What are pirates made from? Sugar and spice and all things nice? Or maggots, and weevils and all things evil? In the case of the Pirate with Prosthetics, he’s made of an interesting assortment of antique furniture, which meant I could finally make use of the very heavy book that I’d been lugging from house to house for twenty years, ‘The Millers Antique Price Guide 1994’. My wife doesn’t share my enthusiasm for my ever-growing book collection, and worries about my studio collapsing into our kitchen, so it was good to show her the assortment of table legs on my first Prosthetic concept that would surely justify the structural risks.
The Pirate with Prosthetics was one of the first characters I worked on, and unlike most of the other characters I helped design, he wasn’t based on any existing drawings, and evolved from the first concept to finished design reasonably quickly. So he’s probably a good choice for explaining the role of a character designer.
The first thing that happens is Peter Lord gives me a brief. Sometimes this is at the studio in Bristol, and sometimes Pete would brief me over the phone (because I’m a freelance illustrator I did a lot of the concept work in my home studio in Wales). Pete briefed me for the Pirate with Prosthetics during my first work visit to Bristol. He described him as a particularly unlucky pirate, with a variety of prosthetic additions, and that was about it. So I started off with a very scrawly sheet of ideas (see fig.A), from the practical (like a ‘fishing rod attachment’) to the downright silly (erm, ‘ship biscuit ear’?).
Then Pete and Jeff looked over the first sketches with their wonderful eyes (the lucky blighters have more than one each which is testament to the relative safety of animation when compared to pirating), and sent me an email with lots of feedback, such as “Wooden teeth are a great idea”, “I wonder if you could design a head that has both the innocent simplicity of the first head, with some of the craziness of the second” and “I like his hook and the sort of wooden hinged arm that goes with it. No idea how it’s meant to move, but somehow I don’t think anybody’s going to worry about that!”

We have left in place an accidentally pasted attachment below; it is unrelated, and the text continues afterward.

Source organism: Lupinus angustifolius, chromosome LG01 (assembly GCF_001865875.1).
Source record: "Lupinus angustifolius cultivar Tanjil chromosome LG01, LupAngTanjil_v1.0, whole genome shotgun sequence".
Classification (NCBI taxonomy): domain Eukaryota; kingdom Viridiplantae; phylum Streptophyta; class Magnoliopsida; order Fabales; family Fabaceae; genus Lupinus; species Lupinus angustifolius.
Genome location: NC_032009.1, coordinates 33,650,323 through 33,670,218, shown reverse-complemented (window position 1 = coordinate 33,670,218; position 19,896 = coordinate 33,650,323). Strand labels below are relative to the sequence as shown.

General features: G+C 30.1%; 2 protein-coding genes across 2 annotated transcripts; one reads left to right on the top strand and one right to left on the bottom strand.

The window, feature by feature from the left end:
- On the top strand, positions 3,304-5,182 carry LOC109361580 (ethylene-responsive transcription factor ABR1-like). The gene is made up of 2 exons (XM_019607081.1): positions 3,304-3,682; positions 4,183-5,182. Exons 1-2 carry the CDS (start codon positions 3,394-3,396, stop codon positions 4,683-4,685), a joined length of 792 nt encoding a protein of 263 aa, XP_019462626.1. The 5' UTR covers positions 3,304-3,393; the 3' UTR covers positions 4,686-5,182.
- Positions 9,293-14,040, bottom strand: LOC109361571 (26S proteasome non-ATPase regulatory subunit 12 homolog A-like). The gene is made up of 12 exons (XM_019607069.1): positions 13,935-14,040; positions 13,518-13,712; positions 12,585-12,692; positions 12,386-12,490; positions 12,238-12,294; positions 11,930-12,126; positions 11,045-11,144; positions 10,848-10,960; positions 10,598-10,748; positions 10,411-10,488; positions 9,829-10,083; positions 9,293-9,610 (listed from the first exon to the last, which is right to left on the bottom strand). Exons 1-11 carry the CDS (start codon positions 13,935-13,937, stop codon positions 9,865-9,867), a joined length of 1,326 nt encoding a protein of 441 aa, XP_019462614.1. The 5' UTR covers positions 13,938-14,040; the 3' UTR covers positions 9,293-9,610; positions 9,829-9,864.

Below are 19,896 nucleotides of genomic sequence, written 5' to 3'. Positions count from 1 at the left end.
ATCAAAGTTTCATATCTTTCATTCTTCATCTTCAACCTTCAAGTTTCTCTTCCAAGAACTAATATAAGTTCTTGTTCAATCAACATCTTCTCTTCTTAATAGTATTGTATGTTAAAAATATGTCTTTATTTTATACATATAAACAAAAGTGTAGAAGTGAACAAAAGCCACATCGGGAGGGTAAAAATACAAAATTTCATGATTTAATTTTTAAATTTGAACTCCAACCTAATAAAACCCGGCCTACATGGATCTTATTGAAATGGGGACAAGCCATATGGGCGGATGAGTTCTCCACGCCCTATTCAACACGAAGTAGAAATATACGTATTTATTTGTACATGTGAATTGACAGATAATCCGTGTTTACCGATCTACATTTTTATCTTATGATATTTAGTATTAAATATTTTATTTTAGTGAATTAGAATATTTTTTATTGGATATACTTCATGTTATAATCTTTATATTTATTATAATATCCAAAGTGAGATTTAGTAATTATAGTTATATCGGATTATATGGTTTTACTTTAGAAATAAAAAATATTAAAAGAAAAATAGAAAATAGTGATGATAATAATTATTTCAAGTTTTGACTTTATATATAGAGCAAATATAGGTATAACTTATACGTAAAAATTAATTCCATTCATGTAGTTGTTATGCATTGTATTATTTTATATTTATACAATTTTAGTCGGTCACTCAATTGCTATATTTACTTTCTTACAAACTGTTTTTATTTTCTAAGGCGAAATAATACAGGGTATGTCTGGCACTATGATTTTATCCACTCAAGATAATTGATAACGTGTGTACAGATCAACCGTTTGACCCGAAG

I read the feedback and got on with another sheet of drawings (see fig.B). This time I could pick the bits I liked from the first sheet, mix them up, and work with Pete and Jeff’s feedback and what they liked to create something which gets us a bit closer to a suitable design. Pete looked at the new sheet, and said the body was looking good and his favourite head was the one in the middle.
So then I did a colour one (see fig.C) in Adobe Photoshop, combining the body and the head that Pete liked. The proportions are a bit awry, and the colours changed for the finished puppet, but amazingly the Pirate with Prosthetics was pretty much done.
All that was left to do was a turnaround (fig.D), showing him from the front, back and side, and then the drawings were sent off to the model-making rooms, where the sculptors work their magic to make everything all 3D and real, using clay (fig.E) and metal and antique furniture to bring it all to life.
-Jonny Duddle, Character Designer